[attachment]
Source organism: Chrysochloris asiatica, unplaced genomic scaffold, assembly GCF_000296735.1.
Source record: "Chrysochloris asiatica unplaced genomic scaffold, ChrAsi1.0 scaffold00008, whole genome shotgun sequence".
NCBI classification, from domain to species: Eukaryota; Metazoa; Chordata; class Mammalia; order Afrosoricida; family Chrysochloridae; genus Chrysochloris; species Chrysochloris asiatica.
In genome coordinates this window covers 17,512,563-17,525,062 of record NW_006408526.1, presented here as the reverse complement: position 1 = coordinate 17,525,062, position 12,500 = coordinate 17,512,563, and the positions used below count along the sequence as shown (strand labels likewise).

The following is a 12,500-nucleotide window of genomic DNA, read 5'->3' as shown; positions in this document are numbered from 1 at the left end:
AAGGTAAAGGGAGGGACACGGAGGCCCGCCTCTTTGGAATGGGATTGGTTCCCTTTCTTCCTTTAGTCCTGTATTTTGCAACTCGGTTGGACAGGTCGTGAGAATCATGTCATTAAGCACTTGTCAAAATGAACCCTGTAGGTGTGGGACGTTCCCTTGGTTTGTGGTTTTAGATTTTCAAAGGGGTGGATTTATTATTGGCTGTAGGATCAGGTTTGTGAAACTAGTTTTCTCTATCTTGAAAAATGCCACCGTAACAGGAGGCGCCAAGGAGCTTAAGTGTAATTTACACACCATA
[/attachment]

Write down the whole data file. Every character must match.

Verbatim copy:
Source organism: Chrysochloris asiatica, unplaced genomic scaffold, assembly GCF_000296735.1.
Source record: "Chrysochloris asiatica unplaced genomic scaffold, ChrAsi1.0 scaffold00008, whole genome shotgun sequence".
NCBI classification, from domain to species: Eukaryota; Metazoa; Chordata; class Mammalia; order Afrosoricida; family Chrysochloridae; genus Chrysochloris; species Chrysochloris asiatica.
In genome coordinates this window covers 17,512,563-17,525,062 of record NW_006408526.1, presented here as the reverse complement: position 1 = coordinate 17,525,062, position 12,500 = coordinate 17,512,563, and the positions used below count along the sequence as shown (strand labels likewise).

The following is a 12,500-nucleotide window of genomic DNA, read 5'->3' as shown; positions in this document are numbered from 1 at the left end:
AAGGTAAAGGGAGGGACACGGAGGCCCGCCTCTTTGGAATGGGATTGGTTCCCTTTCTTCCTTTAGTCCTGTATTTTGCAACTCGGTTGGACAGGTCGTGAGAATCATGTCATTAAGCACTTGTCAAAATGAACCCTGTAGGTGTGGGACGTTCCCTTGGTTTGTGGTTTTAGATTTTCAAAGGGGTGGATTTATTATTGGCTGTAGGATCAGGTTTGTGAAACTAGTTTTCTCTATCTTGAAAAATGCCACCGTAACAGGAGGCGCCAAGGAGCTTAAGTGTAATTTACACACCATA